In 323 BC, the Council saved the world from the apocalypse by preventing an Ascension.
Kilib Lu'ennugi - Watchers' Council of Babylon 1746 - 275 BC
The Civil War left the Brotherhood of Shadows in ruins, with much of its former leadership either dead or discredited. The Interventionist Faction came off worse; people still remembered that they had been the first to use the Slayer as a weapon against their colleagues, and their self-interested, power-seeking policies were held to symbolise all that was wrong with the old Brotherhood. The Conservatives were blamed for losing control and letting things get out of hand, however; and the team of radical young leaders who took power in the aftermath of the war were determined not to repeat their mistakes. As a symbol of their fresh start, they decided to give the organisation a new name: Kilib Lu'ennugi, the Council of Watchers. This deliberately referred to the old mocking name for the Conservative Faction - Lu'urru - but while lu'urru and lu'ennug both mean 'watcher', the first implies simple observation, while the second implies a watchman or sentinel. It was a reminder to everybody that the paramount duty of the Council was to stand guard on humanity.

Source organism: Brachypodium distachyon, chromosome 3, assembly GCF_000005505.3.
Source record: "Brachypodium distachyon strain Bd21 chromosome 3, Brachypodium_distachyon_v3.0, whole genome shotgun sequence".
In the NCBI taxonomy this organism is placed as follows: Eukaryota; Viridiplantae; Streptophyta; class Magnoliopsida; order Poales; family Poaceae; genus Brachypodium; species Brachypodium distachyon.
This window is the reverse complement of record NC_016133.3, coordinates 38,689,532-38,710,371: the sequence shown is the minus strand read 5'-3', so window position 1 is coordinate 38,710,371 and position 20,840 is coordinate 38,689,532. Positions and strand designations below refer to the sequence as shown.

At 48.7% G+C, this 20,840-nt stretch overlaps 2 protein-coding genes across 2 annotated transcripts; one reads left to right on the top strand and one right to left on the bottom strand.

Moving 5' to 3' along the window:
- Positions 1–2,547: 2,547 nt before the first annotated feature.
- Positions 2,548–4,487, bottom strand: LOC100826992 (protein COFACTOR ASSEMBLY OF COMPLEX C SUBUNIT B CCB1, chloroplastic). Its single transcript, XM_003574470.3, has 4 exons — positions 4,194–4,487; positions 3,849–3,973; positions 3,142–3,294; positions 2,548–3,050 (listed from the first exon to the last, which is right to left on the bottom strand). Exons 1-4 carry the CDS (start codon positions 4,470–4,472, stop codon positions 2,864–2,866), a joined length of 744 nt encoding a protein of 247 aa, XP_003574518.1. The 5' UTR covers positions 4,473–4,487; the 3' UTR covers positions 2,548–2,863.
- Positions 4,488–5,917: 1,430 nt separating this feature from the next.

As its name implies, the new organisation was intended to be not a loose Brotherhood, but a tightly organised Council. Weak discipline and lack of central control were blamed for permitting the growth of factionalism and local independence, and ultimately causing the Civil War. This would no longer be permitted. Policy would be imposed from the top, and total obedience required at all levels. King Hammurabi was in the process of drawing up a strict and detailed law code for his Babylonian empire - an achievement for which he is still famous today - and the Council followed his lead by codifying their own rules in writing. However, the new leadership was wise enough to know that laying down the law would not alone be enough to keep the Council united. A system of hierarchy and rank was set up within the organisation, with a clear path for promotion from one level to the next based on ability, loyalty and experience rather than mere political favouritism.